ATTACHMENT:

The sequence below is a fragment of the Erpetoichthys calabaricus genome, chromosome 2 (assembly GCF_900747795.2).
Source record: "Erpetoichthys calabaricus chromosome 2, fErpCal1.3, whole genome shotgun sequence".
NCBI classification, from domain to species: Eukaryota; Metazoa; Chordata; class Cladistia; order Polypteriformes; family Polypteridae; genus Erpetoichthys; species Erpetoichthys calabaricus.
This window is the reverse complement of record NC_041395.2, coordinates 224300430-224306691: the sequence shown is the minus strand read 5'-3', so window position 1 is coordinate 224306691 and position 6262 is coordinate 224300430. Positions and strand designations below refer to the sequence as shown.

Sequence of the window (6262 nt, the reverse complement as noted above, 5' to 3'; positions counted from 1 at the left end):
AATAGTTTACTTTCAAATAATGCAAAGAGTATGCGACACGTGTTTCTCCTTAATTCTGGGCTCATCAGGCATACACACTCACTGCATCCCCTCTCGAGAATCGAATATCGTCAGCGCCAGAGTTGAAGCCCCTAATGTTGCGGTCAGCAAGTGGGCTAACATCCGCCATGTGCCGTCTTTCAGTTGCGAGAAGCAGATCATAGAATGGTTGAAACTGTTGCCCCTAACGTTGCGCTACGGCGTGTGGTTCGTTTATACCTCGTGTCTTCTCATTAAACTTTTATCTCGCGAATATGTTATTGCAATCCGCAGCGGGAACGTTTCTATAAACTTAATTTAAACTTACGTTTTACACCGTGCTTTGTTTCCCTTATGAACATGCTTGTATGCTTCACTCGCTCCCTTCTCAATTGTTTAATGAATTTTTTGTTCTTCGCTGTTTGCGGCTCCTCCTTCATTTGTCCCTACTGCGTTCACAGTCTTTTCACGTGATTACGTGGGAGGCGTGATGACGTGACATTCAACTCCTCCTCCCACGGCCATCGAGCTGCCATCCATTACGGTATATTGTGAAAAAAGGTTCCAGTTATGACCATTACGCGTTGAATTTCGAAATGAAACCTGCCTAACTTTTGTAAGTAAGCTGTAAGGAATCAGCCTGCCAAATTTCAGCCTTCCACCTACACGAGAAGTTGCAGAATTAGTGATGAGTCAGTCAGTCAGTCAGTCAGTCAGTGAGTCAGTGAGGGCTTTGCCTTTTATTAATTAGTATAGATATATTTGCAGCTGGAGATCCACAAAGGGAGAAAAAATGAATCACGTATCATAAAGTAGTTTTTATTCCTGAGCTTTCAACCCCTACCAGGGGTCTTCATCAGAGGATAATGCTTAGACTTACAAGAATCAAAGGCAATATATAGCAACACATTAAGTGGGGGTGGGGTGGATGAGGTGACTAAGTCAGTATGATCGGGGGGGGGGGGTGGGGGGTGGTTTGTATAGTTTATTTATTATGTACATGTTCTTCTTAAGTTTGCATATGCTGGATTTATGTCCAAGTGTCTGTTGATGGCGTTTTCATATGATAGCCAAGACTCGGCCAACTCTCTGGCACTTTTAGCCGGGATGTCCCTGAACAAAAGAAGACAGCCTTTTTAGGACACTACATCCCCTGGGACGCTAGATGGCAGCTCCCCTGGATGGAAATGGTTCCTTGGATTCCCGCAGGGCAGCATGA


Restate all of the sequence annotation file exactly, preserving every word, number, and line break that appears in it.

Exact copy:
The sequence below is a fragment of the Erpetoichthys calabaricus genome, chromosome 2 (assembly GCF_900747795.2).
Source record: "Erpetoichthys calabaricus chromosome 2, fErpCal1.3, whole genome shotgun sequence".
NCBI classification, from domain to species: Eukaryota; Metazoa; Chordata; class Cladistia; order Polypteriformes; family Polypteridae; genus Erpetoichthys; species Erpetoichthys calabaricus.
This window is the reverse complement of record NC_041395.2, coordinates 224300430-224306691: the sequence shown is the minus strand read 5'-3', so window position 1 is coordinate 224306691 and position 6262 is coordinate 224300430. Positions and strand designations below refer to the sequence as shown.

Sequence of the window (6262 nt, the reverse complement as noted above, 5' to 3'; positions counted from 1 at the left end):
AATAGTTTACTTTCAAATAATGCAAAGAGTATGCGACACGTGTTTCTCCTTAATTCTGGGCTCATCAGGCATACACACTCACTGCATCCCCTCTCGAGAATCGAATATCGTCAGCGCCAGAGTTGAAGCCCCTAATGTTGCGGTCAGCAAGTGGGCTAACATCCGCCATGTGCCGTCTTTCAGTTGCGAGAAGCAGATCATAGAATGGTTGAAACTGTTGCCCCTAACGTTGCGCTACGGCGTGTGGTTCGTTTATACCTCGTGTCTTCTCATTAAACTTTTATCTCGCGAATATGTTATTGCAATCCGCAGCGGGAACGTTTCTATAAACTTAATTTAAACTTACGTTTTACACCGTGCTTTGTTTCCCTTATGAACATGCTTGTATGCTTCACTCGCTCCCTTCTCAATTGTTTAATGAATTTTTTGTTCTTCGCTGTTTGCGGCTCCTCCTTCATTTGTCCCTACTGCGTTCACAGTCTTTTCACGTGATTACGTGGGAGGCGTGATGACGTGACATTCAACTCCTCCTCCCACGGCCATCGAGCTGCCATCCATTACGGTATATTGTGAAAAAAGGTTCCAGTTATGACCATTACGCGTTGAATTTCGAAATGAAACCTGCCTAACTTTTGTAAGTAAGCTGTAAGGAATCAGCCTGCCAAATTTCAGCCTTCCACCTACACGAGAAGTTGCAGAATTAGTGATGAGTCAGTCAGTCAGTCAGTCAGTCAGTGAGTCAGTGAGGGCTTTGCCTTTTATTAATTAGTATAGATATATTTGCAGCTGGAGATCCACAAAGGGAGAAAAAATGAATCACGTATCATAAAGTAGTTTTTATTCCTGAGCTTTCAACCCCTACCAGGGGTCTTCATCAGAGGATAATGCTTAGACTTACAAGAATCAAAGGCAATATATAGCAACACATTAAGTGGGGGTGGGGTGGATGAGGTGACTAAGTCAGTATGATCGGGGGGGGGGGGTGGGGGGTGGTTTGTATAGTTTATTTATTATGTACATGTTCTTCTTAAGTTTGCATATGCTGGATTTATGTCCAAGTGTCTGTTGATGGCGTTTTCATATGATAGCCAAGACTCGGCCAACTCTCTGGCACTTTTAGCCGGGATGTCCCTGAACAAAAGAAGACAGCCTTTTTAGGACACTACATCCCCTGGGACGCTAGATGGCAGCTCCCCTGGATGGAAATGGTTCCTTGGATTCCCGCAGGGCAGCATGA